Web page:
The Coalition Against Corrupt Leaders, CACOL, on Tuesday said Nigerians have had enough of revelations of how public funds were squandered by some Nigerians, especially in the last administration.
The organisation said it was time for the Federal Government to publish and list the names of all those who have allegedly stolen the nation’s common-wealth if the government truly desires to succeed in the anti-corruption war it has espoused.
Minister of Information, Lai Mohammed, had on Monday said 55 former government functionaries and top businessmen stole N1.34 trillion from the public treasury in eight years.
Lai Mohammed categorised the officials involved in the corrupt practices to include former state governors, ex-ministers, former legislators, civil servants, bankers and other businessmen.
The Minister had said: “between 2006 and 2013, just 55 people allegedly stole a total of N1.34 trillion in Nigeria. That’s more than a quarter of last year’s national budget.”
CACOL, in its own contribution to the series of reactions that had so far greeted the federal government’s revelation said though the minister was correct, the revelation by him should culminate in the prosecution of the suspects.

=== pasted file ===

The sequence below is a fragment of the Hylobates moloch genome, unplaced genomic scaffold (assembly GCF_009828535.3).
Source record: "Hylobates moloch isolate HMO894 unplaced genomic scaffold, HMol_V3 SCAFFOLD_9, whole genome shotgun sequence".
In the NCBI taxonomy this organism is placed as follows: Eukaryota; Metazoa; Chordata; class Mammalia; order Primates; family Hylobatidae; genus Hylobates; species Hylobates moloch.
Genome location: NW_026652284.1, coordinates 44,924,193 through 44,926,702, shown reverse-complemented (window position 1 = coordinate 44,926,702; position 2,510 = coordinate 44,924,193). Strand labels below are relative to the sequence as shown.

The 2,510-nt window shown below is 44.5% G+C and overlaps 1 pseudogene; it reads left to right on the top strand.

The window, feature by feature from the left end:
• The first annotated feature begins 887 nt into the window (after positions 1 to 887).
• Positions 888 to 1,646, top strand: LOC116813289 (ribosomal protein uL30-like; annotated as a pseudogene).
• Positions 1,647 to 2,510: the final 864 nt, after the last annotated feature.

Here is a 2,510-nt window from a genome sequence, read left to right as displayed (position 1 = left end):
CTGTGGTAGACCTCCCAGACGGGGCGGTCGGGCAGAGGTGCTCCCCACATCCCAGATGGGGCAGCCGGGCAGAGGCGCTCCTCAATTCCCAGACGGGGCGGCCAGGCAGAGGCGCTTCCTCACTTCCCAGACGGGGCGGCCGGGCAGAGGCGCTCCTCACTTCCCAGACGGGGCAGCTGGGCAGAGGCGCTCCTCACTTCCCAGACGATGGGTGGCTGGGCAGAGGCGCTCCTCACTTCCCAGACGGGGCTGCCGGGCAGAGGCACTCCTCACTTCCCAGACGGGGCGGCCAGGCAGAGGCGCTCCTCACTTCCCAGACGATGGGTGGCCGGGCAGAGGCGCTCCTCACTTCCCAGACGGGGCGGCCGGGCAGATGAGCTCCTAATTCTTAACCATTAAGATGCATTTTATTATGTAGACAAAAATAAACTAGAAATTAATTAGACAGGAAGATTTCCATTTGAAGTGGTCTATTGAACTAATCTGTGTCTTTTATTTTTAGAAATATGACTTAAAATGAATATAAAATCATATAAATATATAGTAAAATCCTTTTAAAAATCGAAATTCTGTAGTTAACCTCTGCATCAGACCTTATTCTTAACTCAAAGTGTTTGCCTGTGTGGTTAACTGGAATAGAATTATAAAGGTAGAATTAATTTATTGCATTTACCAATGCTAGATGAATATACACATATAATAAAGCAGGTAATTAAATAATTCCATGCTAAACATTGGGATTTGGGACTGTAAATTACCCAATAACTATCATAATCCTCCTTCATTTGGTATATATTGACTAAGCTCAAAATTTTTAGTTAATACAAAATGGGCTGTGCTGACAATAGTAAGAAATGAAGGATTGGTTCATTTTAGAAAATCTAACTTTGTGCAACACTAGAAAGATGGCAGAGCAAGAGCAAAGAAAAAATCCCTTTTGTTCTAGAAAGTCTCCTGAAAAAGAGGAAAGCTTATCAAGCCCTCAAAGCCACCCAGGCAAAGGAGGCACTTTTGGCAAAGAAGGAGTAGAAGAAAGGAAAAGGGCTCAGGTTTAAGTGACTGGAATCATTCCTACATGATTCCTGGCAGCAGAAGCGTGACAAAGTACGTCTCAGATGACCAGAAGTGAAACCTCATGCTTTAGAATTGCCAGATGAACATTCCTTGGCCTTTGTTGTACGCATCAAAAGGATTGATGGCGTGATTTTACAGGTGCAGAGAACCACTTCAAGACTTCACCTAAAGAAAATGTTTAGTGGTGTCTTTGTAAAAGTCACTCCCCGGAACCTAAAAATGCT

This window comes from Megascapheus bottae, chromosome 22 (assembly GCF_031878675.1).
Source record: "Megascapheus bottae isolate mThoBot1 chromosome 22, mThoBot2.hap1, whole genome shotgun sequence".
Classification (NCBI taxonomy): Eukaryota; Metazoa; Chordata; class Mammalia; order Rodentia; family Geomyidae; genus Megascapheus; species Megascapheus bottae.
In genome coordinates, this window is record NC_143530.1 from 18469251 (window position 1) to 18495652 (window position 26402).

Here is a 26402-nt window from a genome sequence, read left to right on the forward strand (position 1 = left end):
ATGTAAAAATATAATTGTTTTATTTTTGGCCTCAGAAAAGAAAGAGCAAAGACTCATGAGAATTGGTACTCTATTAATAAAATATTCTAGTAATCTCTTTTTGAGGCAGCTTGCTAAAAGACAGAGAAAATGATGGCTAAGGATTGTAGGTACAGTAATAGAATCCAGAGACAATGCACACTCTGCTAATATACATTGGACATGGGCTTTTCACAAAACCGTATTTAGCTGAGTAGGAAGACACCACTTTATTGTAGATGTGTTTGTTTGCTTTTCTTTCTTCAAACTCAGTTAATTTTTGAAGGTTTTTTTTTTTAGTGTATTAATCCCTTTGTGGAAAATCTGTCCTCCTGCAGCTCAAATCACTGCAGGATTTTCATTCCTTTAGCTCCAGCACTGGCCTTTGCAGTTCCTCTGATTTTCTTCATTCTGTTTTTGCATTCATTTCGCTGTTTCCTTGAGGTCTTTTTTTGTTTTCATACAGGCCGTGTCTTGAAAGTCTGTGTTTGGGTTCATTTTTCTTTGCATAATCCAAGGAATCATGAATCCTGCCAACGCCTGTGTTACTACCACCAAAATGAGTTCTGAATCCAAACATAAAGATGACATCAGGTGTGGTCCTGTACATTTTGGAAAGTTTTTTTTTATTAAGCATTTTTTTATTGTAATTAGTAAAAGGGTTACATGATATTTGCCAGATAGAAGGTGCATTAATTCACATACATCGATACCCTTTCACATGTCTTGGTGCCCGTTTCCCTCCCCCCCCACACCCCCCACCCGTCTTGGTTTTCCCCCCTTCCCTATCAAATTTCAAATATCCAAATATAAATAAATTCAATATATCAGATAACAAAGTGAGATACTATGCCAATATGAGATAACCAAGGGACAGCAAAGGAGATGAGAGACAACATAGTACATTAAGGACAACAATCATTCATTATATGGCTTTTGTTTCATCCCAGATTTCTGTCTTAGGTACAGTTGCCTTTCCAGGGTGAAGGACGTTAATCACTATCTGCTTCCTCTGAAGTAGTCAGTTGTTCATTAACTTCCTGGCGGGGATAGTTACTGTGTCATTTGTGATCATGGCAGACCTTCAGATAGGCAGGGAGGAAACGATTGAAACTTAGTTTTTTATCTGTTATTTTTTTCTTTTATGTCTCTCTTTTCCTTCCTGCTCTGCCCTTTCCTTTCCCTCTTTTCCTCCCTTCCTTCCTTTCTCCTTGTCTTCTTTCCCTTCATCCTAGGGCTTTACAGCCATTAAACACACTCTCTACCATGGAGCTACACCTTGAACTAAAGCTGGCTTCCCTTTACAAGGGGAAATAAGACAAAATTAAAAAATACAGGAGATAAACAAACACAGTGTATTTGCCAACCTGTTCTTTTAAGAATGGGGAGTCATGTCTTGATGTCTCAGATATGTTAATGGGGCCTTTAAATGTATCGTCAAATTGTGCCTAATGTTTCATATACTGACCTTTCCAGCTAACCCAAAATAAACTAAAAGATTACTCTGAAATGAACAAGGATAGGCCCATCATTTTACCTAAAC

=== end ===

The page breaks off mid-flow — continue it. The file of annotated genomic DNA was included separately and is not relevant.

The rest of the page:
Executive Chairman of CACOL, Comrade Debo Adeniran, said: “we say enough of the exposé.
“What we want to hear now is diligent prosecutions and thorough adjudication. Corruption criminals should be thoroughly investigated, and no criminal should be allowed to go unpunished.
“Anybody guilty of corruption should be punished to serve as deterrent to others and there should be opportunity for anti-graft agencies to freeze assets of suspects that are found to be living so much beyond their legitimate earnings so that they will not have the opportunity to use proceeds of corruption to strike the government.”
Adeniran, however, reiterated that Lai Mohammed’s revelation aligned with the belief that only one per cent of Nigerians enjoyed 99 per cent of the nation’s commonwealth and since this has been established, Nigerians are interested in addressing the issue through the judicial process.
“The anti-graft war should not leave any stone unturned, it should not have respect for sacred cows, and everybody should be treated as being equal before the law.
“Also, the loopholes in our law and the corruption in the judiciary are all there to frustrate the war against corruption so the Judiciary needs to be sanitised.
“The Federal Government should also ensure that the anti-corruption agencies are strengthened; they should be given more funds, more personnel, equipment, training, and protection.
“Every case that is supposes to go to ICPC should be directed to the Commission and the ones meant for the EFCC should be thoroughly pursued by the EFCC.
“Nigerians are interested in the case; even if the suspects escape justice, they should be able to ostracize and shame them,” Adeniran said.